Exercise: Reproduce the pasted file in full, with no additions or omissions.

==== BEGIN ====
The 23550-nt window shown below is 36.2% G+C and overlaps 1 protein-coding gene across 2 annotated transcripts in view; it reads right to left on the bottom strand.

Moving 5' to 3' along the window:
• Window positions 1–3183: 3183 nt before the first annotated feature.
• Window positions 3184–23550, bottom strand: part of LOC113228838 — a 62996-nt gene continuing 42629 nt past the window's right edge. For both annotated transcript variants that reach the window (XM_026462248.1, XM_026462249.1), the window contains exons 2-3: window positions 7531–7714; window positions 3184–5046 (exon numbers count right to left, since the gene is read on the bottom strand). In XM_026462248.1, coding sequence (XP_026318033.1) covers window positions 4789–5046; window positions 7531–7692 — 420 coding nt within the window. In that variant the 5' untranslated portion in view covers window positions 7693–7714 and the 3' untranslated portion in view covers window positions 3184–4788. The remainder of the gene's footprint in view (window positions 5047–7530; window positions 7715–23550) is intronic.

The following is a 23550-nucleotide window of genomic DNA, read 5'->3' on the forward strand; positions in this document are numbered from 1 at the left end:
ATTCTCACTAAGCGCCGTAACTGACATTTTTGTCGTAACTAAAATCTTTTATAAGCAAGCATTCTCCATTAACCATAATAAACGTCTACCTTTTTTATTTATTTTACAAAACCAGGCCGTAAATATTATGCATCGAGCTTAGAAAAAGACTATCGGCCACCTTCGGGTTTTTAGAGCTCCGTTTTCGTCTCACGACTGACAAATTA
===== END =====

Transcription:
The 23550-nt window shown below is 36.2% G+C and overlaps 1 protein-coding gene across 2 annotated transcripts in view; it reads right to left on the bottom strand.

Moving 5' to 3' along the window:
• Window positions 1–3183: 3183 nt before the first annotated feature.
• Window positions 3184–23550, bottom strand: part of LOC113228838 — a 62996-nt gene continuing 42629 nt past the window's right edge. For both annotated transcript variants that reach the window (XM_026462248.1, XM_026462249.1), the window contains exons 2-3: window positions 7531–7714; window positions 3184–5046 (exon numbers count right to left, since the gene is read on the bottom strand). In XM_026462248.1, coding sequence (XP_026318033.1) covers window positions 4789–5046; window positions 7531–7692 — 420 coding nt within the window. In that variant the 5' untranslated portion in view covers window positions 7693–7714 and the 3' untranslated portion in view covers window positions 3184–4788. The remainder of the gene's footprint in view (window positions 5047–7530; window positions 7715–23550) is intronic.

The following is a 23550-nucleotide window of genomic DNA, read 5'->3' on the forward strand; positions in this document are numbered from 1 at the left end:
ATTCTCACTAAGCGCCGTAACTGACATTTTTGTCGTAACTAAAATCTTTTATAAGCAAGCATTCTCCATTAACCATAATAAACGTCTACCTTTTTTATTTATTTTACAAAACCAGGCCGTAAATATTATGCATCGAGCTTAGAAAAAGACTATCGGCCACCTTCGGGTTTTTAGAGCTCCGTTTTCGTCTCACGACTGACAAATTA